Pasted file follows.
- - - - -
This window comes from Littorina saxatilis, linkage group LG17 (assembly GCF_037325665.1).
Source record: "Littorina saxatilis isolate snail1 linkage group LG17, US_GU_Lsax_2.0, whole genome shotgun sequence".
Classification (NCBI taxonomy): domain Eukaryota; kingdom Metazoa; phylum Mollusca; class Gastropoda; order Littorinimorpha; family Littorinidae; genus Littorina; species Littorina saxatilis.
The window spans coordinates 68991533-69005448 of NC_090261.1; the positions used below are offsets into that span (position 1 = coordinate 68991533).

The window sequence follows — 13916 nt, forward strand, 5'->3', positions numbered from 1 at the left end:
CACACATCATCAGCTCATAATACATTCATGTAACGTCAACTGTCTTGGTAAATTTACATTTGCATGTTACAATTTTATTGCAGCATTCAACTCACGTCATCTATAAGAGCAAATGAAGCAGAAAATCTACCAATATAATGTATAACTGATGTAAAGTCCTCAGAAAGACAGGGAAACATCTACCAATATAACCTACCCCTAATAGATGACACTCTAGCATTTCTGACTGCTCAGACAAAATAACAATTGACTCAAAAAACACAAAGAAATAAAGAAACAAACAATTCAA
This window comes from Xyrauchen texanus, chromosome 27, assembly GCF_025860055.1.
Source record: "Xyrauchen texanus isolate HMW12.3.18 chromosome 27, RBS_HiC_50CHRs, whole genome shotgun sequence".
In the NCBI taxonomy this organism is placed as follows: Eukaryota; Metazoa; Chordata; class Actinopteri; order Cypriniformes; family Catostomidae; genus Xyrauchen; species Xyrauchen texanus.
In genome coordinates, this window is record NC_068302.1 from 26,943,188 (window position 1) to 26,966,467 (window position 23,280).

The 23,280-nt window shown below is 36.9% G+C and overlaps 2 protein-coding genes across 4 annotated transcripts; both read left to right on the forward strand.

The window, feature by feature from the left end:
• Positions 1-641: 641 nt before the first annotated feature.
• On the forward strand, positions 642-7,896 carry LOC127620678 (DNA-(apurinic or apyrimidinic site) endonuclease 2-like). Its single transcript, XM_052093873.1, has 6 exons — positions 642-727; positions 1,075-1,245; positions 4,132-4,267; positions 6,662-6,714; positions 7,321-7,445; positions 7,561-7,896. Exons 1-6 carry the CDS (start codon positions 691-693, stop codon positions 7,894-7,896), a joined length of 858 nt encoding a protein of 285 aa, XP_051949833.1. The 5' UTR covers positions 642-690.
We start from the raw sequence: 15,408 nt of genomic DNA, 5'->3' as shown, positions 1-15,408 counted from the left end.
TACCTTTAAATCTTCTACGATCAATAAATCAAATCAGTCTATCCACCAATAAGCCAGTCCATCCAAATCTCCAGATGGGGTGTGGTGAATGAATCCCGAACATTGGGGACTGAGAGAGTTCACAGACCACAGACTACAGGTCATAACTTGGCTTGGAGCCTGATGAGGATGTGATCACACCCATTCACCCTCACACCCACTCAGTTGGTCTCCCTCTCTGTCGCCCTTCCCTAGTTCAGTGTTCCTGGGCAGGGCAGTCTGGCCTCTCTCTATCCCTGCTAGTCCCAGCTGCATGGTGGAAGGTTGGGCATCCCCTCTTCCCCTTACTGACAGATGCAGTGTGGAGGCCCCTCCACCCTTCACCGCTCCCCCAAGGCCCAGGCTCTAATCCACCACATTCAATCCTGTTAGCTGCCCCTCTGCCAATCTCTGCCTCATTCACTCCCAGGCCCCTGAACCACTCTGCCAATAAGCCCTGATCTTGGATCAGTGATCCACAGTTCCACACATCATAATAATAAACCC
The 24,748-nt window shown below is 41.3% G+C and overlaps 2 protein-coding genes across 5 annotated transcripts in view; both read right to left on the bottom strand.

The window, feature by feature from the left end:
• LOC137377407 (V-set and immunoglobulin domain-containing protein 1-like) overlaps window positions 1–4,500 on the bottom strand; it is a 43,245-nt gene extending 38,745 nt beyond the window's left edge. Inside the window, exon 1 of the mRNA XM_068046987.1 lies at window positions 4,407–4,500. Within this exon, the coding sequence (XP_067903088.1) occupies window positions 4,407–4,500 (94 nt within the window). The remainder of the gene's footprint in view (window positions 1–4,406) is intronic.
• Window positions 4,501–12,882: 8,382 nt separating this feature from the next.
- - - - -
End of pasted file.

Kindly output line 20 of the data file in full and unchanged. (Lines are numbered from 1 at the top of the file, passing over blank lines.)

• Window positions 4,501–12,882: 8,382 nt separating this feature from the next.